4.  Indiana – Effective July 1, employers may not ask an employee, contract employee or applicant about sealed and restricted criminal records and individuals with such records can lawfully state they have not been adjudicated, arrested or convicted of the offense in the restricted record.  Consumer reporting agencies that employers use for obtaining background reports, including criminal information, will also be limited in what they can provide to employers. For full text, see HB  1033.

5.  Michigan – Plaintiff had her employment discrimination lawsuit tossed by the court because she failed to disclose her potential claim during a bankruptcy proceeding.  Spohn v. Van Dyke Public Schools (MI Ct. App. 5-12).  The Court held she was judicially estopped from proceeding with the employment lawsuit because she was taking a position contrary to what she had sworn to in her bankruptcy petition.  The lawsuit is considered an asset that should’ve been declared by Spohn during the bankruptcy proceeding.

6.  Minnesota – Can a single incident of an employee poking another employee in the ribcage disqualify the fired “poker” from UI benefits?  Yes.  Potter v. Northern Empire Pizza Inc. (Minn. Ct. App. 9-11).

7.  New York – Labor Law sec. 193 is amended to allow employers to deduct from an employee’s pay to recoup overpayments based on clerical errors.

8.  Oklahoma – Employers must allow employees with open carry permits to store ammunition, as well as handguns, in their locked vehicles on the employer’s premises.  The ability to store guns in locked vehicles has been around since 2004 and the amendment allowing ammo storage takes effect November 1, 2012.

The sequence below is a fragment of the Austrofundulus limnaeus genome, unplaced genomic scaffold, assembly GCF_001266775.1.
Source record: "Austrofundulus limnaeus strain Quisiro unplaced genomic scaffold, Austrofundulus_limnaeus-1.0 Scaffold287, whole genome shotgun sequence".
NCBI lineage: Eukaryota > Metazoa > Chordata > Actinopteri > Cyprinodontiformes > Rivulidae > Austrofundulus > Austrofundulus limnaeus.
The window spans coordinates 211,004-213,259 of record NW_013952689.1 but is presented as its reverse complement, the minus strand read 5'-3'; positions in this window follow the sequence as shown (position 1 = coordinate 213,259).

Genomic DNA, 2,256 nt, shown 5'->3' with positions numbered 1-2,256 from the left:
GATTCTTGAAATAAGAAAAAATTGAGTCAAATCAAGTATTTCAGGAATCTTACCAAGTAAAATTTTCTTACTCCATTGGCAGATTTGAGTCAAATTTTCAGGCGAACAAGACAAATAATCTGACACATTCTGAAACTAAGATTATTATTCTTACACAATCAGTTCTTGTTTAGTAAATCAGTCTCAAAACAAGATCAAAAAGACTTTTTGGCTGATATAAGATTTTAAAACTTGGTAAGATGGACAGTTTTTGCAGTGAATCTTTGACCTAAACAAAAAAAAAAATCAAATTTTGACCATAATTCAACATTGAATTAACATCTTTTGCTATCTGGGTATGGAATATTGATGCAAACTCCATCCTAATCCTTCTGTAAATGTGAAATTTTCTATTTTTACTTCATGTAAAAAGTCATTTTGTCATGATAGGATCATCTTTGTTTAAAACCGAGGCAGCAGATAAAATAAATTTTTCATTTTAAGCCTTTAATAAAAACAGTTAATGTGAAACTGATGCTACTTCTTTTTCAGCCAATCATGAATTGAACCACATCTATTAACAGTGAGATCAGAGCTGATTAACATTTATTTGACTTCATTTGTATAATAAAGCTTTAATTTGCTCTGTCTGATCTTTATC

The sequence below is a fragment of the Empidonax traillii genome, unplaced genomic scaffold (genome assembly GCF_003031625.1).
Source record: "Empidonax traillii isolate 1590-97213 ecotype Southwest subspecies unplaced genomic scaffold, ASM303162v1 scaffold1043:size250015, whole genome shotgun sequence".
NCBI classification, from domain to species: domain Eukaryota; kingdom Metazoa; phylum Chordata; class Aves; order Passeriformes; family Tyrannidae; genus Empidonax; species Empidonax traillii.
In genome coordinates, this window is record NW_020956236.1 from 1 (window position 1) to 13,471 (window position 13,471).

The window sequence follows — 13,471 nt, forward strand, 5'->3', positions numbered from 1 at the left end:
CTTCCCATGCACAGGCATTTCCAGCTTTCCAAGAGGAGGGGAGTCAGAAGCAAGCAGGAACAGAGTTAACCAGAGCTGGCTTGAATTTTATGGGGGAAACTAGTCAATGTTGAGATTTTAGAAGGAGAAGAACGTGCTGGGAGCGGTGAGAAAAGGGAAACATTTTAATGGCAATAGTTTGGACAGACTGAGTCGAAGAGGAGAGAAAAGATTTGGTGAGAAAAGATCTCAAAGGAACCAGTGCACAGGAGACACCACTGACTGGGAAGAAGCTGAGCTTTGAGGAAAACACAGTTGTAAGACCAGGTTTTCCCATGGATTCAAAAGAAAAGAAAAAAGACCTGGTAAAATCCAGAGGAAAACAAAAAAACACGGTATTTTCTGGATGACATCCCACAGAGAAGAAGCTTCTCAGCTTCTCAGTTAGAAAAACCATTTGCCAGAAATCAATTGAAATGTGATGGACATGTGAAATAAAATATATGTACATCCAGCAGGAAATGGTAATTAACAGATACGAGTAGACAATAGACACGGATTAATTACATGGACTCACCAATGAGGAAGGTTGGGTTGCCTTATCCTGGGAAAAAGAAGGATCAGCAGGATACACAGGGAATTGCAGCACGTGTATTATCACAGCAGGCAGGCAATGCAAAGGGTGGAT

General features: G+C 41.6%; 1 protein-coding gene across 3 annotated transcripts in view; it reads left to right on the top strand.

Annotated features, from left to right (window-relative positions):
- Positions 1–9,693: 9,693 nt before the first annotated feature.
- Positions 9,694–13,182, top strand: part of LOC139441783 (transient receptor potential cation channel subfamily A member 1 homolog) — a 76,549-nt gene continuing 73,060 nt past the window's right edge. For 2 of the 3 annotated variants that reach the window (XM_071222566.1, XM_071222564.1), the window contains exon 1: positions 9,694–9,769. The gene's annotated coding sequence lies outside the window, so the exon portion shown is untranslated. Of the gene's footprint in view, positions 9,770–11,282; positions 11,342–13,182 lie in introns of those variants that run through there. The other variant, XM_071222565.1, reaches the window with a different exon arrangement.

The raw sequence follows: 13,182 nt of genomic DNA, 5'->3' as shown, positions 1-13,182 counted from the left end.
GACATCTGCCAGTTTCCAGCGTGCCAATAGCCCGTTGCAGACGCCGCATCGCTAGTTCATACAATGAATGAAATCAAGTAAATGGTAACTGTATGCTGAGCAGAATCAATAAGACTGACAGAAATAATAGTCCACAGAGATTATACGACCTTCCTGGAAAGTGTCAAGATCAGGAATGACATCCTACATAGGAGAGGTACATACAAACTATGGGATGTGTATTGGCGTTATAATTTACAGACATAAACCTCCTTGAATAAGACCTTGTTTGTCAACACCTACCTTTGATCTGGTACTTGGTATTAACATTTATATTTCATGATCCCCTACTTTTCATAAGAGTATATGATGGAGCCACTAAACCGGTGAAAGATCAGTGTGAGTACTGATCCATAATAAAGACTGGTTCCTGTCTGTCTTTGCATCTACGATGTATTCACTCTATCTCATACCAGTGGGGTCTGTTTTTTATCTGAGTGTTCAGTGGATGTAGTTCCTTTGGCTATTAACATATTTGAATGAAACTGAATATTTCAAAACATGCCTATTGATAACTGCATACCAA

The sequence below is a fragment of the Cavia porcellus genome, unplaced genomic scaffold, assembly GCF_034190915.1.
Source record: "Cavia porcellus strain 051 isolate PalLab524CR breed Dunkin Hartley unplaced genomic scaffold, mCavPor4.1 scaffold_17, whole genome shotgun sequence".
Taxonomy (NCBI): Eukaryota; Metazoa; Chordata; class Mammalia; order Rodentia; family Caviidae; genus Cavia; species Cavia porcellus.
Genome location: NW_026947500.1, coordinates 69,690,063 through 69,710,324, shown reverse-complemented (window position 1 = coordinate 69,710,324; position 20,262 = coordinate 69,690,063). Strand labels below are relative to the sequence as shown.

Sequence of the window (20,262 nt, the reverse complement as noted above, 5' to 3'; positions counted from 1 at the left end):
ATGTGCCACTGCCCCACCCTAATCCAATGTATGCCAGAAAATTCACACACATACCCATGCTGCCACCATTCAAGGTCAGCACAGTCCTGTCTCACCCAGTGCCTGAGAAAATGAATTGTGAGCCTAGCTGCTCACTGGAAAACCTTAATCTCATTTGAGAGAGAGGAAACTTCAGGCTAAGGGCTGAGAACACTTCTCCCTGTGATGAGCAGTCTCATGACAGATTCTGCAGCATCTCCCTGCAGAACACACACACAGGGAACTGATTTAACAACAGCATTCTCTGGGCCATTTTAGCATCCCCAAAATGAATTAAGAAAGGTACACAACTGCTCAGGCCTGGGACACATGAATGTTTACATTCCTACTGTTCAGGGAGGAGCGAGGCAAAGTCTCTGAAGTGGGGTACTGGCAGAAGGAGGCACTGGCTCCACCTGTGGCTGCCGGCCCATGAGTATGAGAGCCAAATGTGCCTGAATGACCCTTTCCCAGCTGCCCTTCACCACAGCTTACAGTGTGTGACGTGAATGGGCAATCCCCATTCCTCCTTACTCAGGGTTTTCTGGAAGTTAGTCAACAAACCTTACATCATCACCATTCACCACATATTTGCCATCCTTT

9.  Philadelphia,PA – Effective July 1, the City and some City contractors will be required to provide employees with paid sick leave. 

10.  South Carolina – Effective June 18, employees discharged for misconduct will find their period of ineligibility for unemployment comp benefits extended by 20 weeks and the subsequent amount of benefits provided reduced by 20 weeks.  Under the UI statute, misconduct is defined as “willful and wanton disregard of an employer’s interests as is found in deliberate violations of disregard of standards of behavior which the employer has a right to expect of his employee, or in the carelessness or negligence of such degree or recurrence as to manifest equal culpability, wrongful intent, or evil design, or to show an intentional and substantial disregard of the employer’s interest or of the employee’s duties and obligations to his employer.”

11.  For the Birds – If you like being tweeted and want breaking news on employment law changes (and the occasional random cheer for K-State; welcome to the Big 12, TCU, which officially joined us on July 1), follow me on Twitter.  I’m at @amross.

Until next time,
Audrey E. Mross
Labor & Employment Attorney
Munck Wilson Mandala LLP
600 Banner Place
12770 Coit Road
Dallas, TX  75251

972.628.3661 (direct)
972.628.3616 (fax)
214.868.3033 (iPhone)